Peter Yoo, senior director of neuroscience at Synchron, said since the device is not inserted directly into the brain tissue, the quality of the brain signal isn’t perfect. But the brain doesn’t like being touched by foreign objects, Yoo said, and the less invasive nature of the procedure makes it more accessible.
“There are roughly about 2,000 interventionalists who can perform these procedures,” Yoo told CNBC. “It’s a little bit more scalable, compared to, say, open-brain surgery or burr holes, which only neurosurgeons can perform.”
For patients with severe paralysis or degenerative diseases such as amyotrophic lateral sclerosis, or ALS, Synchron’s technology can help them regain their ability to communicate with friends, family, and the outside world, whether through typing, texting or even accessing social media.
Patients can use Synchron’s BCI to shop online and manage their health and finances, but Oxley said what often excites them the most is text messaging.
“Losing the ability to text message is incredibly isolating,” Oxley said. “Restoring the ability to text message loved ones is a very emotional restoration of power.”
In December 2021, Oxley handed over his Twitter account to a patient named Philip O’Keefe, who has ALS and struggles to move his hands. About 20 months earlier, O’Keefe was implanted with Synchron’s BCI.
“Hello, world! Short tweet. Monumental progress,” O’Keefe tweeted on Oxley’s page, using the BCI.
Synchron’s technology has caught the attention of its competitors. Musk approached the company to discuss a potential investment last year, according to a Reuters report. Synchron declined to comment on the report. Neuralink didn’t respond to a request for comment.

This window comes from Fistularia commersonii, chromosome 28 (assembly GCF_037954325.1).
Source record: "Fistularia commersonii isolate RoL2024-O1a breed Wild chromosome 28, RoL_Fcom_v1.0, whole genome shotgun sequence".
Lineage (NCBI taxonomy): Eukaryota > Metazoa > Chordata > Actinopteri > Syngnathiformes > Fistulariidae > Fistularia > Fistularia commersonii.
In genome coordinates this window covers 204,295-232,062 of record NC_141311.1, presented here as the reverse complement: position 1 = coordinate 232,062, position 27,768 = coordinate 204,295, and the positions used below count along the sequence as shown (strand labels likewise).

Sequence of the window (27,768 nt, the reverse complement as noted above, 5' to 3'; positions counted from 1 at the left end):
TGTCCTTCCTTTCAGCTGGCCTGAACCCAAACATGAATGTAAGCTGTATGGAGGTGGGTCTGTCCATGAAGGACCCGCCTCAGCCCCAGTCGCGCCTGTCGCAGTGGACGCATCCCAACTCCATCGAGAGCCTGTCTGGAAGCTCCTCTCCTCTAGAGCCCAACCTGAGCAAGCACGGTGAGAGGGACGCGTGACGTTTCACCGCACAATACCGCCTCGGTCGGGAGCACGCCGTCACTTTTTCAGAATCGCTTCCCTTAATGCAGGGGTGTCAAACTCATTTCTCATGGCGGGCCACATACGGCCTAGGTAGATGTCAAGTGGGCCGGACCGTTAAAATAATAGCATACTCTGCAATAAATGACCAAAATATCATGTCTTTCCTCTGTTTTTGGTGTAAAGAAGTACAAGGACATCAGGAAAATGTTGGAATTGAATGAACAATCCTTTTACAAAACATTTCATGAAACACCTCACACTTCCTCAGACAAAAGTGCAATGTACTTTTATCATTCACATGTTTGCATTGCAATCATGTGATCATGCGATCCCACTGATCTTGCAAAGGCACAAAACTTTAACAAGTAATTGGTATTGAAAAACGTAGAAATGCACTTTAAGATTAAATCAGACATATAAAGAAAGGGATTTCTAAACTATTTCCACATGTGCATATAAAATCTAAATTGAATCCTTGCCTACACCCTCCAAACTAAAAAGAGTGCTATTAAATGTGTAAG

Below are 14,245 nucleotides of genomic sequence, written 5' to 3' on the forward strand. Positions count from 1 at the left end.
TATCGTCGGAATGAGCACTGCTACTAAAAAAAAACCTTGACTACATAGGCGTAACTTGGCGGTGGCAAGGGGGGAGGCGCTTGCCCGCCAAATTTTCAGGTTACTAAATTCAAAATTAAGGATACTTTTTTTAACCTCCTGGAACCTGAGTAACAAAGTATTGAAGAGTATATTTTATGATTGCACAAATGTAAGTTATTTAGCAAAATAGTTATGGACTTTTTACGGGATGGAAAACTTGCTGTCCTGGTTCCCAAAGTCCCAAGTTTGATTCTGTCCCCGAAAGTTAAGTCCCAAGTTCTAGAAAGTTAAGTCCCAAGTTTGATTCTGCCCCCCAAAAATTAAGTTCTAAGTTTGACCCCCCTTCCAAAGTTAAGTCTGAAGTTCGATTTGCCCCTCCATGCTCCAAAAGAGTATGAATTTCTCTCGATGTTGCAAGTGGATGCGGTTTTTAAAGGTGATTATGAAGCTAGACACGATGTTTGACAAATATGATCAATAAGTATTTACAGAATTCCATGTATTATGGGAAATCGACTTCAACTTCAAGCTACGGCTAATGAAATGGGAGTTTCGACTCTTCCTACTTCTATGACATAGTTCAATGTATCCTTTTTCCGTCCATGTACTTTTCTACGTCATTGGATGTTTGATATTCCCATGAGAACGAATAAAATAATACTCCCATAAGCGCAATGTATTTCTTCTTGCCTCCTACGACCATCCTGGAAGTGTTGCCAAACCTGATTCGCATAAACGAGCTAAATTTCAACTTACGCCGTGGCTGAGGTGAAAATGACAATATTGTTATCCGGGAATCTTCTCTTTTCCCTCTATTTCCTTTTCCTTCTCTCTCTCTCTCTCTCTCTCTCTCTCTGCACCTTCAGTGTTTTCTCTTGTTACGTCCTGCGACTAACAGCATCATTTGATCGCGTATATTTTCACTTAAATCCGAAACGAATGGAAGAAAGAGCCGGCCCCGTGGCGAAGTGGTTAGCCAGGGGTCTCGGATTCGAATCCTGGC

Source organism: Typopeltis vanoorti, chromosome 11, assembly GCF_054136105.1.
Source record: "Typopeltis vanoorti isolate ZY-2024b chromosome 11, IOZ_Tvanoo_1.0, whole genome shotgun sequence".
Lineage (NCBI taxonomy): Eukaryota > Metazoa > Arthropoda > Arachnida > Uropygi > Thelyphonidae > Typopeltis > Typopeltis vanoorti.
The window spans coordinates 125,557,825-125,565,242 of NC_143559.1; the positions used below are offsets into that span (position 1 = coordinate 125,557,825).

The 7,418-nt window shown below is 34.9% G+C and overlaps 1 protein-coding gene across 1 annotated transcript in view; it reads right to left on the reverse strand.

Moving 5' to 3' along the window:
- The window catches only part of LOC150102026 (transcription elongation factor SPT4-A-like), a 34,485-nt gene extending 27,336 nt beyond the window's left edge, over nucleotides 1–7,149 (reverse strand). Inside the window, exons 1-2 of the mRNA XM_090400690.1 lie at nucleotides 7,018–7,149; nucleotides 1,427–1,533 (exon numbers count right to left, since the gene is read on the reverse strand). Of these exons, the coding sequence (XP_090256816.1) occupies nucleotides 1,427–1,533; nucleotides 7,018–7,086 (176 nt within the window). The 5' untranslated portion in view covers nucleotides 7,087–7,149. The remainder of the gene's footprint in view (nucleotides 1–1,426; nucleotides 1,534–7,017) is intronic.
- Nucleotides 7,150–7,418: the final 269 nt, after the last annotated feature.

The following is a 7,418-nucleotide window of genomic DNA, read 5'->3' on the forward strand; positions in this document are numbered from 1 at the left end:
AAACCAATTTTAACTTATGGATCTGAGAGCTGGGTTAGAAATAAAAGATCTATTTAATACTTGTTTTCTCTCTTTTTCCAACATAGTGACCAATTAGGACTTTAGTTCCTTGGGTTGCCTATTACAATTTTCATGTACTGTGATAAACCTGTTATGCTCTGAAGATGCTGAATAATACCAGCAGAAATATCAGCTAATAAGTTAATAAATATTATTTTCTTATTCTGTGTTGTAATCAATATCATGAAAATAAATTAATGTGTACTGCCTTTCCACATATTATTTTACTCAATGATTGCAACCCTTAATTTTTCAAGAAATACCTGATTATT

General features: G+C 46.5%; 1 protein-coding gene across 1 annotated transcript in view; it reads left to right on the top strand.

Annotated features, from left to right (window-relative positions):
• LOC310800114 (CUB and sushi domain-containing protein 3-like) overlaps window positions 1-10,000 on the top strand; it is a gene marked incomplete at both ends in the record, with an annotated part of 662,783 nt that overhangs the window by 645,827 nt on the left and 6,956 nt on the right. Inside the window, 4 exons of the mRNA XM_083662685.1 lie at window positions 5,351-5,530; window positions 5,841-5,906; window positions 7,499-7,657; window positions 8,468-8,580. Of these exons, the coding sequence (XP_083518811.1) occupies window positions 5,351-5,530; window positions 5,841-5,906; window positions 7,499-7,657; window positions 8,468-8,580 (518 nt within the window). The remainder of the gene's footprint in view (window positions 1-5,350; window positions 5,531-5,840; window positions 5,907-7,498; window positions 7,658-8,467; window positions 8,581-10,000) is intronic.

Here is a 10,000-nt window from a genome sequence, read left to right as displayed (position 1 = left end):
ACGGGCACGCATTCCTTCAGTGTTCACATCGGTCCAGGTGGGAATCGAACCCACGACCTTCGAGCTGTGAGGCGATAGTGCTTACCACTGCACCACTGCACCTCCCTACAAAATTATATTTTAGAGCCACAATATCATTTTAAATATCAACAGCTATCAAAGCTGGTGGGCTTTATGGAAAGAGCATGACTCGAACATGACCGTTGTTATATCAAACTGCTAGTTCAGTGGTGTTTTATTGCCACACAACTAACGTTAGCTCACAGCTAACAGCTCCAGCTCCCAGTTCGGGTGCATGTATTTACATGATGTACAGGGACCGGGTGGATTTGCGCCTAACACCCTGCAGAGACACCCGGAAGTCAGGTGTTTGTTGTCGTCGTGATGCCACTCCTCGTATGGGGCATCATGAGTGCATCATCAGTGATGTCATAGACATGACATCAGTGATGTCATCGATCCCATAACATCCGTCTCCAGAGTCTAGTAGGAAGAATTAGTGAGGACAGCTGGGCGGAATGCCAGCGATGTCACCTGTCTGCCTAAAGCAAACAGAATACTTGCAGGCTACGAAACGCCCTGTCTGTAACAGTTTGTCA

Neuralink is developing a BCI that’s designed to be inserted directly into the brain tissue, and while the company is not testing its device in humans yet, Musk has said he hopes it will do so this year.
Haggstrom said his company’s funding will help accelerate Synchron’s product development and push it toward a pivotal clinical trial that would bring the company closer to commercialization.
Khosla Ventures partner Alex Morgan, who led an earlier financing round, said that while Synchron’s device may seem like something out of science fiction, it’s grounded in “real science” and is already making a significant difference in patients’ lives.
“Synchron is actually helping people as of right now, today,” he said in an interview. “That, to me, is really exceptional.”
In January, the medical journal JAMA Neurology published the peer-reviewed, long-term safety results from a trial of Synchron’s BCI system in Australia. The study found that the technology remained safe and didn’t deteriorate in signal quality or performance over a 12-month period.
“That was a huge publication for us,” Haggstrom said.
Haggstrom said commercialization is key for all the players in the industry.
“I always like to be competitive, and so for me, being first to market is critical,” Haggstrom said. “We meet future patients to talk to about their needs and stuff, and so when you see that, and you talk to these families and the caregivers, you want to race as fast as you can to provide them assistance in their daily life.”